Stage Fright

I was having a great night out at the bar — I was with mostly men, a situation that would have once tied my tongue completely, but I was doing great! I left the booth to use the bathroom. I was so pleased with myself for being social, and relaxed, and non-awkward, and normal, that I congratulated myself in the mirror.

Out loud.

For being so normal.

Then I heard the toilet behind me flush. I left the bathroom very quickly.

Conversation is like using a public urinal: the less attention you pay to it, the better it flows.1 I don’t mean Deep, Meaningful Conversations (DMC’s)2, I mean what’s usually called Shooting The Shit (STS). It’s something I’ve always been bad at.

In high school I occasionally got invited to all-male sleepovers, where the conversation followed a predictable pattern: first poop jokes, then talking about girls, then loopy dreamspeak until the last person passed out. I could very rarely get into the rhythm of these things, and would divide my time equally between being terrified that I’d say the wrong thing and terrified that I wouldn’t say anything at all. It was like a first date, all the time.

I was discovering coffee around the same time, and on one occasion I found that being heavily caffeinated lowered my inhibitions a little bit.3 so I would prep for these gatherings by drinking no fewer than three cups of instant Folger’s. Horrible stuff, and it didn’t usually work, though it did help with the paruresis.

Later on I somehow got the idea that conversation wasn’t Really Conversation unless it involved either half-baked metaphysical theorizing or profound self-revelation. The college I attended was a hotbed of seekers, oddballs, and eccentrics — among I tried to cultivate a reputation as King of the Oddballs — so this served me pretty well during those years. It worked less well after graduation, when I was confronted with the vast throng of more-or-less normal people.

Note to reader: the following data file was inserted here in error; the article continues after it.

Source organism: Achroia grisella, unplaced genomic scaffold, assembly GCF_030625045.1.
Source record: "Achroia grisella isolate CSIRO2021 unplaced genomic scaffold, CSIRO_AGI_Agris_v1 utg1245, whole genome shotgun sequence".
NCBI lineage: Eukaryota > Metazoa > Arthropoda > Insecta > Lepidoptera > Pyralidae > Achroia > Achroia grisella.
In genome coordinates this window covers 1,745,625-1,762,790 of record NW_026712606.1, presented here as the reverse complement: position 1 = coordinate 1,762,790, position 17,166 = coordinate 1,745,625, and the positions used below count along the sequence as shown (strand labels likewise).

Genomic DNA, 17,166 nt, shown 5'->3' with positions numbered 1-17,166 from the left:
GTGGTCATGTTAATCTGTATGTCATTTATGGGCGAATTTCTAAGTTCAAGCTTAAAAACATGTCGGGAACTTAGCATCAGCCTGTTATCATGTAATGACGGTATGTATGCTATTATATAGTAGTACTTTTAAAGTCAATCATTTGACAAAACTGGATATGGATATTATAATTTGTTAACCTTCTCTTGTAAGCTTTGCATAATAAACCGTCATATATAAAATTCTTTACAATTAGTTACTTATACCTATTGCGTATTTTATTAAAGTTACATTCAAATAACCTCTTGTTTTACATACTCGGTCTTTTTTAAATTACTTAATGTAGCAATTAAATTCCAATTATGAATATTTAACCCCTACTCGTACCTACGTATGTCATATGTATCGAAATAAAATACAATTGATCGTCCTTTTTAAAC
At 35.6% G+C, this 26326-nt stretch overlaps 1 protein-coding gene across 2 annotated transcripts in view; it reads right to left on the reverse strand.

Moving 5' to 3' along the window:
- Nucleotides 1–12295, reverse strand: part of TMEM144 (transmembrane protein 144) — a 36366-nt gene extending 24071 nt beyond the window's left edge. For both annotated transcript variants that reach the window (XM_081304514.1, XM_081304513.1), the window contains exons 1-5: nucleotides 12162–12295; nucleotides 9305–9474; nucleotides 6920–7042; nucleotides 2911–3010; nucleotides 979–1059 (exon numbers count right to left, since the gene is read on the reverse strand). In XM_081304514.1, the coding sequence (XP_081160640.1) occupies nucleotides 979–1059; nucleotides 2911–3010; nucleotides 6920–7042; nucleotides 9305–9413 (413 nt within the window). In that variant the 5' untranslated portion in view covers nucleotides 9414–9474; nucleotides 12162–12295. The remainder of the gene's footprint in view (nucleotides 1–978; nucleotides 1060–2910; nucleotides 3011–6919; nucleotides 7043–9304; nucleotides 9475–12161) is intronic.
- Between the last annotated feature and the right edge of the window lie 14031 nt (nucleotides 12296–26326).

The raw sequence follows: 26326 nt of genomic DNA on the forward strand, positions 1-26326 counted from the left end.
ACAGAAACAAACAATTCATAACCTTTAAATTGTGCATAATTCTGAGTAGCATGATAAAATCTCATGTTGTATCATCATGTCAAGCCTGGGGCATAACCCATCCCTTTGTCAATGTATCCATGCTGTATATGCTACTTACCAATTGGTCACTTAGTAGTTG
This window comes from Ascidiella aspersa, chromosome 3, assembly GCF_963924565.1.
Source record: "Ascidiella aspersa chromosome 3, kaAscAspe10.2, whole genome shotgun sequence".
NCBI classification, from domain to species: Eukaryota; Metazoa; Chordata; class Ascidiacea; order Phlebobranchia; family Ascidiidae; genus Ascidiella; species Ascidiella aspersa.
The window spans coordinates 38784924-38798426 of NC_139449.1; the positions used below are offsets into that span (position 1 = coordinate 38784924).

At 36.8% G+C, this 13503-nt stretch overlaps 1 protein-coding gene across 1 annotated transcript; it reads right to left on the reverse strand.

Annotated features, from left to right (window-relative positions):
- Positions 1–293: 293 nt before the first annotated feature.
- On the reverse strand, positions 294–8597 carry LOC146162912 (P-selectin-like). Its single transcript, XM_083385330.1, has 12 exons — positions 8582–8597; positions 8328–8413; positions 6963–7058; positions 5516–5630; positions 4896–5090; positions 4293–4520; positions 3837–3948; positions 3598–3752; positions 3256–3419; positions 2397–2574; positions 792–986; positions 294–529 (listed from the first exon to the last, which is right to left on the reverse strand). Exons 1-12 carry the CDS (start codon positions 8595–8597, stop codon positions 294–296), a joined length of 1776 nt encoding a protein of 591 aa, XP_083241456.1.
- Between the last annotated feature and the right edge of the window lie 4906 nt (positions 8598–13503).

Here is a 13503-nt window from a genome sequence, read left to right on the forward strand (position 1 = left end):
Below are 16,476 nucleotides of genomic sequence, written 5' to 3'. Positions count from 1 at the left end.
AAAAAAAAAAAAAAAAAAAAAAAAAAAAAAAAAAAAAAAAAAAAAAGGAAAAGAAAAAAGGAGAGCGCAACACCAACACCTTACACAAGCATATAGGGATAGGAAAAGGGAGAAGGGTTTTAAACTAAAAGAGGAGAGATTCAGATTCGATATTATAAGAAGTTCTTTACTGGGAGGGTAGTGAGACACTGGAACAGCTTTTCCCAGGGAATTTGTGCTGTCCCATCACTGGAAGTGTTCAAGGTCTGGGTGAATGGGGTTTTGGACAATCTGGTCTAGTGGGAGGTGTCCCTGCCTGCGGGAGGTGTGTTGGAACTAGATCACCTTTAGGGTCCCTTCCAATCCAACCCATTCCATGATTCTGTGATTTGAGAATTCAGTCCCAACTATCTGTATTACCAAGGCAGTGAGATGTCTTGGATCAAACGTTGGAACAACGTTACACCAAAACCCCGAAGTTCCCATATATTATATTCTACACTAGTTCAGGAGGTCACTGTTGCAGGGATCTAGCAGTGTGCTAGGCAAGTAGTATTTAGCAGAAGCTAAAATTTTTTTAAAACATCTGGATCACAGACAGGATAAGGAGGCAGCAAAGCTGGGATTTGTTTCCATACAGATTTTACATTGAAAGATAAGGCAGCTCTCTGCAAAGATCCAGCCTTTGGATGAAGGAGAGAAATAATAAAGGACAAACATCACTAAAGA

And, again, it wasn’t just a problem of of talking to people: it was a problem of talking to other men. I’d freeze up, just go completely dry in my effort to say the right thing. I always wanted to talk theory and generalization, but conversations between men seem to consist in telling each other facts, and I seemed to be ignorant about most of the facts they cared about — and terrified to expose my ignorance, or to say something unmistakeably fruity.

Do most men talk that way because it’s how they’re wired, or is it a smokescreen, a way to avoid the important things? Probably some of both. But, really, it isn’t just men: even back then, I could do it too, when I wasn’t talking to someone I was desperately hoping would like me.

Besides, talking about Important Things all the time isn’t how people work: humankind cannot bear very much reality,4 or anyway not on a typical Thursday afternoon. It’s not how we usually get to know each other, and doing it all the time would be exhausting.

I’m getting better at it, the talking, the relaxing, but I’m still new at being good at it. Any time I get through a few hours of Shooting the Shit with my male friends and realize at the end that I wasn’t thinking about whether I was nervous or tense or awkward or fruity — wasn’t thinking about much, in fact — I feel great, and grateful, like I’ve done something worth celebrating.